Eyes: clear, med+ ruby, legs
Nose: clean, med intensity, developing, earth, spice, dark cherry, pepper, cinnamon, nutmeg, dried fruit
Mouth: dry, med body, med+ acid, med- tannin, med+ alcohol, med+ finish, earth, spice, dark cherry, sour cherry, tartness, strawberry, med flavour intensity
All in all: Good quality: the length of the wine is relatively long, but the intensity and power of the flavour characteristics are what propel the wine. Unfortunately, both the acid and alcohol are a little bit off balance, and the nose is dominated by a smoky spice which mitigates other complexity. Can drink now, but has potential for short term ageing.
Yay! I chose this wine to celebrate my year’s 1st birthday (although let’s be real here this was just an excuse to open something), and so here I am. Barbera tends to be a bit of a happier, easy-going grape variety – generally, its low tannins are matched with a high acidity, and concentrated red fruit and smoky flavours from possible oak join in the mix.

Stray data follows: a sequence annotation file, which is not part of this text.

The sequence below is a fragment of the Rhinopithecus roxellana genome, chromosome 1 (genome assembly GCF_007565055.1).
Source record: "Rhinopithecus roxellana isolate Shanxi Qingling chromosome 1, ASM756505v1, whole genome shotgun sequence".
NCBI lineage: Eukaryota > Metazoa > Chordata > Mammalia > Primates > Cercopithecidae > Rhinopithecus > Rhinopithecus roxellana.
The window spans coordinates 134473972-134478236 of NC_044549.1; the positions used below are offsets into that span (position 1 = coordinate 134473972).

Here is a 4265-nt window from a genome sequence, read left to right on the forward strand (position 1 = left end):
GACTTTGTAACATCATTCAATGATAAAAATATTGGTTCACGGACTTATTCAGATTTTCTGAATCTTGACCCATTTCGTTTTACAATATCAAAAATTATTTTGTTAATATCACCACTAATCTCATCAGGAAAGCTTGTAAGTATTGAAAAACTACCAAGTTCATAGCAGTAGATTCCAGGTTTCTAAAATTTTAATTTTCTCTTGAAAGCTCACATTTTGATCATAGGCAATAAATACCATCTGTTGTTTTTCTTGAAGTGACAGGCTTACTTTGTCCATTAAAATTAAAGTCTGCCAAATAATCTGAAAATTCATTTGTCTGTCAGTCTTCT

This is the general recipe, though, especially with Barbera d’Asti, which tends to be softer and more supple. Barbera d’Alba is the stronger and perhaps eviler twin of the two main Barbera, with much more power and darkness.
I’m not sure with this wine. I always say this – but maybe it’s because I’m not drinking Barbera enough (or perhaps this is typical Barbera d’Alba) – the wine almost tastes like Barbera is moving towards the brink of evil. The spice and smoke on the nose dominate the dried fruit on the nose, and the acidity makes sure that you know its there with a tart kick at the back palate. The alcohol also makes itself present.
That being said, the ripe tannins are woven in quite nicely, and the balance itself is generally good.
I would elaborate but I found the bottle empty the next morning. Eh, well. Everyone in this house drinks too much.
Producer: Andrea Oberto
Sub-Region: Alba, Piedmont
Tasted: May 2, 2013
Price: (somewhere in the mid twenties – $24? I’ll update this once I find out exactly)